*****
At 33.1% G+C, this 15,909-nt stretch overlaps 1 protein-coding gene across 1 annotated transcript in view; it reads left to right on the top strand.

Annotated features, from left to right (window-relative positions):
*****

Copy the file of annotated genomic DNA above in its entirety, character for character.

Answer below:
At 33.1% G+C, this 15,909-nt stretch overlaps 1 protein-coding gene across 1 annotated transcript in view; it reads left to right on the top strand.

Annotated features, from left to right (window-relative positions):